The rifle handles like a dream and comes up perfectly ,vith the scope well aligned. The balance is excellent, and the weight is very comfortable at about 7 1/2 pounds with scope. Except this not a .280; it's a .340 Weatherby Magnum, and at that light a weight it was with some trepidation that I took it to the range! Beddington says the HIGH-Tech .340 Weatherby is the most comfortable-shooting rifle in this power range he has ever fired. That, too, has been an extremely pleasant surprise. Although the weight is very light for a .340, the muzzle brake proved extremely effective in dampening recoil, and of course the straight stock contributed as well. This is the most comfortable .340 Weatherby I have ever fired. Sure, it kicks. I used Swift 250-grain and 275- grain bullets, both loaded hot. You don't turn loose that kind of power without recoil. But it's not unmanageable, and I'd rate it more comfortable to shoot than many rifles of similar power that weigh 30 percent more.Functioning was also superb. The action has clearly seen a lot of work; it's very smooth, and feeding is perfect. The trigger pull is set to a very crisp and clean three-pound letoff. Accuracy was also superb. Groups were not impressive with Weatherby factorv ammo, but with handloaded Swift.bullets the rifle straightened right out and performed like a champ, shooting sub-inch 100-yard groups with no hiccups.

Now, in case you haven't guessed, this is a rifle that I really like. Rich mounted my 3.5-lOX Leupold in Talley rings. With this kind of scope, this rifle is a perfect "do anything, go anywhere" hunting rifle. Although needlessly powerful, it has the accuracy and trajectory for hunting sheep, antelope and deer anywhere in the world. It has the power and trajectory for hunting elk and moose anyvvhere in the world. It has the power for hunting big bears anywhere in the world, and it's about as weatherproof as a rifle can be. I like so well, I've been agonizing over whether I should buy it or send it back. Ultimate!\', I decided that, as much as I like it, this rifle isn't for me. Why? I have gotten to the point where I don't like to hunt with muzzle brakes. This is a good brake, not only effective but less noisy than most-but there is always an increase in noise with muzzle brakes, and it's usually worse for bystanders than for the shooter. I rarely hunt alone, and I'd just as soon not subject my guides and hunting partners to the extra blast. I've been on the fence on this subject, but last fall a hunter I was guiding had an accidental discharge with a muzzle-braked rifle that was very near my ear, and henceforth I'll avoid them. That doesn't mean you should.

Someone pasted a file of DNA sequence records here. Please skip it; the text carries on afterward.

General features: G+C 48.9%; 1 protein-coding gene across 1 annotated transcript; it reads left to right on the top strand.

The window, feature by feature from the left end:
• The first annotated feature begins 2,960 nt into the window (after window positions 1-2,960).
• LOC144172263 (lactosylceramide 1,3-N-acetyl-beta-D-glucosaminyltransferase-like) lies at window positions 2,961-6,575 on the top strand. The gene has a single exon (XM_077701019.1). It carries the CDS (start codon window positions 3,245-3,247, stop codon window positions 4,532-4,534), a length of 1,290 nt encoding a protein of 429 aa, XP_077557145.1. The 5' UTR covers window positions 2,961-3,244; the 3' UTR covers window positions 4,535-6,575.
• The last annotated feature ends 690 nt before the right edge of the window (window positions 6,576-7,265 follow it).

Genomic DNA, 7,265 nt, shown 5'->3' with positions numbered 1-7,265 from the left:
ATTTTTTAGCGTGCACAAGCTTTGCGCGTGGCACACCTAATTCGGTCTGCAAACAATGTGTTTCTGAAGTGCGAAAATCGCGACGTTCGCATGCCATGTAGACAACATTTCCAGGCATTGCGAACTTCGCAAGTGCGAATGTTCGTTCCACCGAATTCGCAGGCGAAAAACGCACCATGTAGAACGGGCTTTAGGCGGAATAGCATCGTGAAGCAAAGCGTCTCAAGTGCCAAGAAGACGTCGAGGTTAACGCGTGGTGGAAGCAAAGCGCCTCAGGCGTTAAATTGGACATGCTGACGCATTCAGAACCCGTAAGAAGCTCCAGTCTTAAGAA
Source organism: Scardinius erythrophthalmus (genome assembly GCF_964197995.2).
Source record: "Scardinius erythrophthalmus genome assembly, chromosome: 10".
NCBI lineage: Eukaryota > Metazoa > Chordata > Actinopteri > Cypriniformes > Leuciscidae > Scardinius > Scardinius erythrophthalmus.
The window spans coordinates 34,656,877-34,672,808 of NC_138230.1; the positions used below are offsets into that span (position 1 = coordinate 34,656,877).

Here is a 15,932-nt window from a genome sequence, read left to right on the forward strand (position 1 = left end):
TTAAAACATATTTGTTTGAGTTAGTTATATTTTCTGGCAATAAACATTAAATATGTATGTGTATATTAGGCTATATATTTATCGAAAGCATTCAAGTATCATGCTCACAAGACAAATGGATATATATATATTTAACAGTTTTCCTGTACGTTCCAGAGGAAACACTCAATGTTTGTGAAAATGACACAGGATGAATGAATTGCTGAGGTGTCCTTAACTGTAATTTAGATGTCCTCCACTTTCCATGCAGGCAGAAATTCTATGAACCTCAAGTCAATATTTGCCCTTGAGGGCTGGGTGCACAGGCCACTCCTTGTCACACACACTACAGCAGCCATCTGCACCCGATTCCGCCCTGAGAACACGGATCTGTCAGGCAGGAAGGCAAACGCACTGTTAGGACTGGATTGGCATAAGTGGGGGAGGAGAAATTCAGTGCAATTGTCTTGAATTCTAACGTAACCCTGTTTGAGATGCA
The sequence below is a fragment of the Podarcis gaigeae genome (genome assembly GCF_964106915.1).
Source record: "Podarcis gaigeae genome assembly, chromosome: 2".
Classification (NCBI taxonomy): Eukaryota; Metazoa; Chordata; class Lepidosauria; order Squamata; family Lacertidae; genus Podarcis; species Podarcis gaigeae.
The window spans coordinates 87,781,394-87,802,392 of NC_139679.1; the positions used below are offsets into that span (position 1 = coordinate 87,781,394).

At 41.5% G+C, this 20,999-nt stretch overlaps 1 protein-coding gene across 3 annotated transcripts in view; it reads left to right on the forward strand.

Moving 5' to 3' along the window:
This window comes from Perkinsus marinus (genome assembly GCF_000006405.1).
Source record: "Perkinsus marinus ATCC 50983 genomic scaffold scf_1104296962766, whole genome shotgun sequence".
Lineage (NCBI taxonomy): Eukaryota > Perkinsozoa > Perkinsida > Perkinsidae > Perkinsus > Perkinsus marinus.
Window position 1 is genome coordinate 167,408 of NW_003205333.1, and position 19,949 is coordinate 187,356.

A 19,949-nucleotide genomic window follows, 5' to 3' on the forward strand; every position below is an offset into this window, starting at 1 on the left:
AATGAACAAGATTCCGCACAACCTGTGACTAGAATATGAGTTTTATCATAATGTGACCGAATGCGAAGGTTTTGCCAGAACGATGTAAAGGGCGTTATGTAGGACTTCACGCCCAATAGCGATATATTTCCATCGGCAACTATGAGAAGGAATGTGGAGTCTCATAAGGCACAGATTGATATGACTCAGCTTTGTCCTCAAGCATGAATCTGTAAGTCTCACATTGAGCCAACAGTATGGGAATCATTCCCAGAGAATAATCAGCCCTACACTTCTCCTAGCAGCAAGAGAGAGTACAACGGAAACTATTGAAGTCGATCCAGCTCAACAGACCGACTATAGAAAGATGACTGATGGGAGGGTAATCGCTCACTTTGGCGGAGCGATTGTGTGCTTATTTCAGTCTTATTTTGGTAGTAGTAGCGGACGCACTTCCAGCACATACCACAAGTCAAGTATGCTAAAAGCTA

This is the great dilemma: If you want a rifle with performance in the .340 Weatherby class and you want the rifle light and you don't want to be kicked into next week, a good muzzle brake is the only option I know of. It depends on how and where you hunt, too. In Africa there are usually trackers and PHs nearby, so I'm dead-set against muzzle brakes in that setting. In much North American hunting we're by ourselves, so it doesn't matter; and in most mountain hunting there's plenty of time to caution guides and partners. Muzzle brakes work, and you have to make your own decision about them. As regards this rifle, everything works-perfectly. The brake works, too. The rifle would work just as well without it-but I wouldn't have a rifle of this power and weight without a brake' So this particular HIGH-Tech rifle isn't for me. But it is one of the most impressive synthetic-stocked u, hunting rifles I've ever used. I wouldn't be surprised if you haven't heard of Rich Reiley or HIGH-Tech-yet-  but I think you will.